Published 30 September 2020

Dissemination & discoverability

Authors expect publishers to ensure that their works are as widely disseminated as possible. This article examines the various methods readers can use to discover and access your research.

Just because a publication is open access does not mean it is discoverable. Open access publishers work hard to ensure that open access publications are available in all the places that you would expect to find a non-open access book. The difference is that, for gold open access in particular access is immediate. In all cases, the Creative Commons (CC) or other licence applied to the publication must be adhered to.

Publishers1

The first place you can expect your open access book to be available is via your publisher. Publishers should make sure that the open access edition of your book is clearly listed next to the printed and other editions that are for sale either online or in a more traditional publisher catalogue. Some publishers have their own platforms, or websites, where they are able to host open access books for readers to freely download.

Vendor platforms

Vendor platforms, such as Project Muse and JSTOR, make the digital version of a book available to the reader as part of a package of other titles, usually via a library subscription. Open access books are increasingly available in these packages. Due to the number of libraries that use these systems, vendor platforms can reach a larger audience. Other platforms, such as the OAPEN Library and OpenEdition Books, specialise in open access publications and are free to all.

Library catalogues and discovery systems

Many open access publishers make their data available to library catalogues, so that open access books can be found alongside their print counterparts. In addition, OAPEN, DOAB and many presses supply data to library discovery systems such as Primo, EDS and Summon to allow open access books to be retrieved in searches of all library material. Many libraries also show their researchers how to find open access content within these systems.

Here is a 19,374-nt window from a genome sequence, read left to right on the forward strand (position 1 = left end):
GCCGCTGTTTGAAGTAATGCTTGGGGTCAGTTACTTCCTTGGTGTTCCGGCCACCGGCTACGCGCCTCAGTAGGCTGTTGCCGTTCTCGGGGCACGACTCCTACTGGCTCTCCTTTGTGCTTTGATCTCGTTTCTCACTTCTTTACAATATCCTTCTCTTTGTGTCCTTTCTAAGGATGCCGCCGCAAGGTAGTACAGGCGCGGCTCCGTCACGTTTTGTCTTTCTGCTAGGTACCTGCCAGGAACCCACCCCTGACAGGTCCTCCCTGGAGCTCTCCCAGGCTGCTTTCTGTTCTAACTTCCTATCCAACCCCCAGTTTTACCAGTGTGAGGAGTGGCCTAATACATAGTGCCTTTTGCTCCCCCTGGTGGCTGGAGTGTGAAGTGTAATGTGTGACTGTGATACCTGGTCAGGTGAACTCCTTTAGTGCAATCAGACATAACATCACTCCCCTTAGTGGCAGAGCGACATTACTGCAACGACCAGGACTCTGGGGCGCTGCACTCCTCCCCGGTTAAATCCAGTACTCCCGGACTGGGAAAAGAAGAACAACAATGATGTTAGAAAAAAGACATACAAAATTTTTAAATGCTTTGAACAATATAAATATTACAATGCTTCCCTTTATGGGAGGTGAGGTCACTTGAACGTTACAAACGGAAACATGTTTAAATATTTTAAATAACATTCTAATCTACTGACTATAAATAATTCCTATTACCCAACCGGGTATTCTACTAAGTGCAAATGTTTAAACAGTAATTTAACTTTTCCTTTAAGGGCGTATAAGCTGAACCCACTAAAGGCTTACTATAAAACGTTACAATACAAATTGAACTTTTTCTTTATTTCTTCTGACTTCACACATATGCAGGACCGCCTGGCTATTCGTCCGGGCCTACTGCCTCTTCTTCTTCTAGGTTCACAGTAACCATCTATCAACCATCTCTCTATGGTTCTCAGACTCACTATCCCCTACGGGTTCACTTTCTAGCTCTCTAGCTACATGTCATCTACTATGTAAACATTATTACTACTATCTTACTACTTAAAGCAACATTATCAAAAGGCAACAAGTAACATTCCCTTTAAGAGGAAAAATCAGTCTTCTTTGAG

Digital learning environments and reading lists

Check with your research support team if open access books are included in these systems. Kortext and Talis Aspire in the UK and the Unizin Consortium in the US all allow for the inclusion of open access content.

Google Scholar and Google Books

Perhaps surprisingly, it is not straightforward to get open access books indexed by Google Scholar and Google Books. However, OAPEN and many publishers have been successful in getting their lists indexed. The COPIM project is currently working to improve this.

Abstracting and Indexing (A&I) services

Many A&I services accept individual books that are submitted for review and potential acceptance into the index. The format of the book is not relevant to these systems, so open access will be treated in the same way as print. However, it will be more easily accessed if included.

Online book sellers

It can sometimes be complicated to list content with a zero price point - such as open access books - on online retail platforms such as Amazon. However, many suppliers do include open access publications. The COPIM project is working on this for all open access publishers.

Current research information systems and institutional repositories

All authors of open access books are encouraged to make their work available in their own institutional or subject repository. Indeed, many national and international funders, such as Europe’s Horizon 2020 programme, make this a condition of funding. Many institutional repositories are indexed by Google and also CORE, the world’s largest repository of open access research material.

Reference management software

Just like any other material, open access books can easily be listed in research management software, such as Zotero. The process is seamless with the added bonus of instant access.

Communication between scholars

It is important to acknowledge that scholars communicate between themselves (see How will researchers use, re-use and build upon my research?). In fact open access books can be shared far more easily than books behind a paywall, as long as users adhere to the licence of the book in question.

Last edited on 30 September 2020, at 04:56 (+0000)